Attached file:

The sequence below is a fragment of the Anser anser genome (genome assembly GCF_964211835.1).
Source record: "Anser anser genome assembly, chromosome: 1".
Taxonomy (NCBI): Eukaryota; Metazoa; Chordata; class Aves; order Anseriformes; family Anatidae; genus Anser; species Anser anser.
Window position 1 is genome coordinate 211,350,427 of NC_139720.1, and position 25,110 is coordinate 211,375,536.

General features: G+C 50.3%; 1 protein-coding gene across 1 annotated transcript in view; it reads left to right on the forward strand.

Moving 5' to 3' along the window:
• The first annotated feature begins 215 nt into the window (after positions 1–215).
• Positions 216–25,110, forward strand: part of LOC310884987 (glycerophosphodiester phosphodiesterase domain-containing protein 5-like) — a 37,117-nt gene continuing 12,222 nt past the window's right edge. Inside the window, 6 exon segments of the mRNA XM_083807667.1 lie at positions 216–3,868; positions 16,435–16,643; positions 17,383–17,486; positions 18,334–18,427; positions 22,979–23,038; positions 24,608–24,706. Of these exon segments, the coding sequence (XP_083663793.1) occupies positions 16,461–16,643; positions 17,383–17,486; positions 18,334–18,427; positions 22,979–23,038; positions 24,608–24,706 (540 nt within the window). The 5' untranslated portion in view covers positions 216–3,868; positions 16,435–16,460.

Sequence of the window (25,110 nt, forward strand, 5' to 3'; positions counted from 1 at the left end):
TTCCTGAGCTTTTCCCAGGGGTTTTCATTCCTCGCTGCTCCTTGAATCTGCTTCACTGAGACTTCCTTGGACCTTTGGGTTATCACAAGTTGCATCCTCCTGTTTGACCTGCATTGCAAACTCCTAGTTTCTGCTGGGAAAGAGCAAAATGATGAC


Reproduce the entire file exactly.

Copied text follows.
The sequence below is a fragment of the Anser anser genome (genome assembly GCF_964211835.1).
Source record: "Anser anser genome assembly, chromosome: 1".
Taxonomy (NCBI): Eukaryota; Metazoa; Chordata; class Aves; order Anseriformes; family Anatidae; genus Anser; species Anser anser.
Window position 1 is genome coordinate 211,350,427 of NC_139720.1, and position 25,110 is coordinate 211,375,536.

General features: G+C 50.3%; 1 protein-coding gene across 1 annotated transcript in view; it reads left to right on the forward strand.

Moving 5' to 3' along the window:
• The first annotated feature begins 215 nt into the window (after positions 1–215).
• Positions 216–25,110, forward strand: part of LOC310884987 (glycerophosphodiester phosphodiesterase domain-containing protein 5-like) — a 37,117-nt gene continuing 12,222 nt past the window's right edge. Inside the window, 6 exon segments of the mRNA XM_083807667.1 lie at positions 216–3,868; positions 16,435–16,643; positions 17,383–17,486; positions 18,334–18,427; positions 22,979–23,038; positions 24,608–24,706. Of these exon segments, the coding sequence (XP_083663793.1) occupies positions 16,461–16,643; positions 17,383–17,486; positions 18,334–18,427; positions 22,979–23,038; positions 24,608–24,706 (540 nt within the window). The 5' untranslated portion in view covers positions 216–3,868; positions 16,435–16,460.

Sequence of the window (25,110 nt, forward strand, 5' to 3'; positions counted from 1 at the left end):
TTCCTGAGCTTTTCCCAGGGGTTTTCATTCCTCGCTGCTCCTTGAATCTGCTTCACTGAGACTTCCTTGGACCTTTGGGTTATCACAAGTTGCATCCTCCTGTTTGACCTGCATTGCAAACTCCTAGTTTCTGCTGGGAAAGAGCAAAATGATGAC